But let me tell you, this book goes from “Tuesday afternoon read” to “sitting in your room alone, staring off into the darkness for hours contemplating your feelings” really quickly.

Throughout the story there are little hints as to how our main character, Stevie, feels about her friends and her home life. Her parents are divorced and she lives with her mother, who she feels is a close friend to her. They would spend so much time together watching movies and talking, and when her mother suddenly gets a new boyfriend, Stevie is brushed to the side. At home, she feels forgotten and isolated. Gone are her coveted mother-daughter moments of bonding. But to make matters worse, Stevie’s best friend turns on her as well. Lottie and her go from being inseparable, to barely speaking, in yet another case of Stevie being left behind. Lottie is inducted into a crowd of more popular kids, but they deem Stevie to be less than worthy of a position among them. They begin to bully Stevie, and Lottie sits back and does nothing to defend her friend. Stevie is left alone with no one to turn to, and no one to have her back.

I try to be myself, but no one wants that.”

But when Dee enters the picture, everything changes. Dee is everything that Stevie isn’t. She is sure of herself and her beliefs. Her convictions are strongly rooted inside her and she speaks her mind. She is fearless, strong, assured, alluring and infectious. And she sees Stevie and takes her under her wing, giving her a hand to hold onto. A voice to speak through and a friend to confide in.

I hid from you, but you found me.”

She gives Stevie the confidence to take charge and make a difference in her life, and so together, they begin the “Love, Heather” movement: a series of pranks that are left with a message saying “Love, Heather”, to those who have hurt others or deserve a little payback. And just as fast, other kids in the school begin adopting the signature and performing their own acts of rebellion against the people who have wronged them. Eventually, the entire school is flipped upside down and nobody is safe.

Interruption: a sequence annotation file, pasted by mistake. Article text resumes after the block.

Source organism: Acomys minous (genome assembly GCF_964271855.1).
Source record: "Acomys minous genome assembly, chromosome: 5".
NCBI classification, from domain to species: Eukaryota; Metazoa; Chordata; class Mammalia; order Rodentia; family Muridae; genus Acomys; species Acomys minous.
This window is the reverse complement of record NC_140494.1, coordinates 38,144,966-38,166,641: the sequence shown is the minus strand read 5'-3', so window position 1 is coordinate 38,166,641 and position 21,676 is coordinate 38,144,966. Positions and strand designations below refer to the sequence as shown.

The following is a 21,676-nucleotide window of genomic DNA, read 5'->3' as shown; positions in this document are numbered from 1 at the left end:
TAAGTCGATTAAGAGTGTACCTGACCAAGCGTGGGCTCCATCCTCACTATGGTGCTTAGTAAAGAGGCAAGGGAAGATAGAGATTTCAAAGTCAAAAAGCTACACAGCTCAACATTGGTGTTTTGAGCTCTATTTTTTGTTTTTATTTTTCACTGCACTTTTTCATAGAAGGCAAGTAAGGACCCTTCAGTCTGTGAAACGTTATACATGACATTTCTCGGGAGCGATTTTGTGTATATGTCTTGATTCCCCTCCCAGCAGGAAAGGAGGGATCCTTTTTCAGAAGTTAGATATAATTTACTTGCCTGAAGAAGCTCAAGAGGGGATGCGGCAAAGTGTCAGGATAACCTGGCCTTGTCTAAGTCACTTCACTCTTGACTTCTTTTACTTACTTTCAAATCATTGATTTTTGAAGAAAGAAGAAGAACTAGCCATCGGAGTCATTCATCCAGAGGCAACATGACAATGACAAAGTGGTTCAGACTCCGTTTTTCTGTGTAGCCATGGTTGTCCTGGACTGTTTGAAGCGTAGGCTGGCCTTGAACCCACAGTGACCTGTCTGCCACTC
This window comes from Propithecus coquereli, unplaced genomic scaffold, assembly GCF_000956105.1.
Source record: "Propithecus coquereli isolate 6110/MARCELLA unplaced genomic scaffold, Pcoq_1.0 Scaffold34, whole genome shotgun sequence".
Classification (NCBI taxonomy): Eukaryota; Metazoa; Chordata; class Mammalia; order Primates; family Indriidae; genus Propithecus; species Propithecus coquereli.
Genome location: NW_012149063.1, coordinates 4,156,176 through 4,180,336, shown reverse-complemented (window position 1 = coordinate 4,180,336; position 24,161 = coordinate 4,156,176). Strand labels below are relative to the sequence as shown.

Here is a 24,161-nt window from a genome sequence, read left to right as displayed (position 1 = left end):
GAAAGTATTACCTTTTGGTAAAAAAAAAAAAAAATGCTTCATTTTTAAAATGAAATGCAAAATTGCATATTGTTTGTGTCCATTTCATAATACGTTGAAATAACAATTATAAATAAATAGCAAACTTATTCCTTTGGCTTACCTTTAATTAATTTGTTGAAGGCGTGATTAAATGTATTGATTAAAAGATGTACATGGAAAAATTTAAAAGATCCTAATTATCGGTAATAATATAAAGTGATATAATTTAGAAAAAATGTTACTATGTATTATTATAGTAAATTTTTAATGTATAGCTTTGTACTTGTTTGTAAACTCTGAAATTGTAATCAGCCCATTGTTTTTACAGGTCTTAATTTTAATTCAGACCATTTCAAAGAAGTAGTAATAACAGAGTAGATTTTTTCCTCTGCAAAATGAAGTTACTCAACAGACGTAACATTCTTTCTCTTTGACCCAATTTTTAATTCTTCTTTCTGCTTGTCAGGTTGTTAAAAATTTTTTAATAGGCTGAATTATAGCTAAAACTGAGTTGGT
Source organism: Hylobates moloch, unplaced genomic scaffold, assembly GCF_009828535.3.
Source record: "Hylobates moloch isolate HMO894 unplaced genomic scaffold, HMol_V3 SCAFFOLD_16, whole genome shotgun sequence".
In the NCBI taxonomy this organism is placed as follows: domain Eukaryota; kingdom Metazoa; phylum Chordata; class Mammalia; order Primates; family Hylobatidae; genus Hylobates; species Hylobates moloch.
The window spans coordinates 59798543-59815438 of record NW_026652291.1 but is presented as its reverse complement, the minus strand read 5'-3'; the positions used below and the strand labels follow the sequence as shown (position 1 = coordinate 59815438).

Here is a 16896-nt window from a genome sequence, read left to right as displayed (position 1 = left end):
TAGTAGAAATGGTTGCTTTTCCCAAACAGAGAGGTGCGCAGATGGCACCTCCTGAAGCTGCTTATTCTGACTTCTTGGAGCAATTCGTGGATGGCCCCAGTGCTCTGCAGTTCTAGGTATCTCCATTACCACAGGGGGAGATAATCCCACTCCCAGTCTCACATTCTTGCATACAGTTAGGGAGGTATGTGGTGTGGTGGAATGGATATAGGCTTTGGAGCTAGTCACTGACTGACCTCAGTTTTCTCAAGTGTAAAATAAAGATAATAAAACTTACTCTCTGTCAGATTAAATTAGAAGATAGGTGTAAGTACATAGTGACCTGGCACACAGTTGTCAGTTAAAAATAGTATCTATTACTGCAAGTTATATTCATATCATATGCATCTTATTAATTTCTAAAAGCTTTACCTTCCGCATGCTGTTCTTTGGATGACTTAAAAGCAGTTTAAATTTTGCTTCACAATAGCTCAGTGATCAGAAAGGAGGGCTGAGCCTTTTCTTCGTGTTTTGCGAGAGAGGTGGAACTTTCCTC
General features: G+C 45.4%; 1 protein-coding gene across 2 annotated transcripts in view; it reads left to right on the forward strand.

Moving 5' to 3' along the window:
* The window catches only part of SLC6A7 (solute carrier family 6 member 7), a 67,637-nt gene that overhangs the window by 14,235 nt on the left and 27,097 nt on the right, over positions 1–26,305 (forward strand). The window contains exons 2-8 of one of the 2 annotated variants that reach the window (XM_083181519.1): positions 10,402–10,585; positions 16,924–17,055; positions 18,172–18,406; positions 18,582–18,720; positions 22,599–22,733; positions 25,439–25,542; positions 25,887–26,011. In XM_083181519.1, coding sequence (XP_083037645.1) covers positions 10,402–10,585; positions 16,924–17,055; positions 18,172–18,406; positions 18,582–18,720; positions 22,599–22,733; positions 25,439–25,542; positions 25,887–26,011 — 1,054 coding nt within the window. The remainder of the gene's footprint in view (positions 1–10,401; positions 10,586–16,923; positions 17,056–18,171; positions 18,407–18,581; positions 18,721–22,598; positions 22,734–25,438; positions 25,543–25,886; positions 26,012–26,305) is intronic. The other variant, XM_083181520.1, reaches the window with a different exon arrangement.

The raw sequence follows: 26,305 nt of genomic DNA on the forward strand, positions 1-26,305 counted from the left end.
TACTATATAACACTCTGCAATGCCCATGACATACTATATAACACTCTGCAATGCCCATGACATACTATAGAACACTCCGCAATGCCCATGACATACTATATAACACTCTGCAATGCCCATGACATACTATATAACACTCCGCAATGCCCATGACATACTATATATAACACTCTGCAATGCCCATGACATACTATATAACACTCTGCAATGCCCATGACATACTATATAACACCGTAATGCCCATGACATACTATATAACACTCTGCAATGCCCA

It feels like this author dipped their hands into my heart and head and pulled out every spec of heartbreak, fear and social guideline that I ever found myself in. Laurie Petrou perfectly showcases the strange nuances in teenage life. The pressure to feel included and seen by your peers. The irrational importance of high school etiquette of what to say, think, and wear. She highlights the minuscule things we would latch onto and obsess over – a strategically placed period in a text or seeing someone from your school and pretending you don’t know each other. The struggles to fit in and the awkward encounters in this story feel so real and raw, and it left me feeling anxious with flashbacks from my own experiences in high school.

Even if you have never seen or heard of the movie Heathers, I beg you to read this book. Give it to a teenager or a sibling, or just read it yourself and basque in the memories of how torturous teenage life was. But above all, remember this message and speak up when others are being bullied.

Sometimes all someone needs is a knowledge that they matter.

4-5-stars

612B40E9C1CD2F68AD9B9A8097CED4FF

Book Reviews · Netgalley

Book Review: The Life of Death by Lucy Booth

The Life of Death.jpg

Disclaimer: This book was sent to me by the publisher, Unbound, via Netgalley for an honest review.

Genre: Fiction/Fantasy

Plot: One soul. One pact with the Devil. One chance at love.

Elizabeth Murray has been condemned to burn at the stake. As she awaits her fate, a strange, handsome man visits her cell. He offers her a deal: her soul in return for immortality, but what he offers is not a normal life. To survive Elizabeth must become Death itself.

Elizabeth must ease the passing of all those who die, appearing at the point of death and using her compassion to guide them over the threshold. She accepts and, for 500 years, whirls from one death to the next, never stopping to think of the life she never lived. Until one day, everything changes. She – Death – falls in love.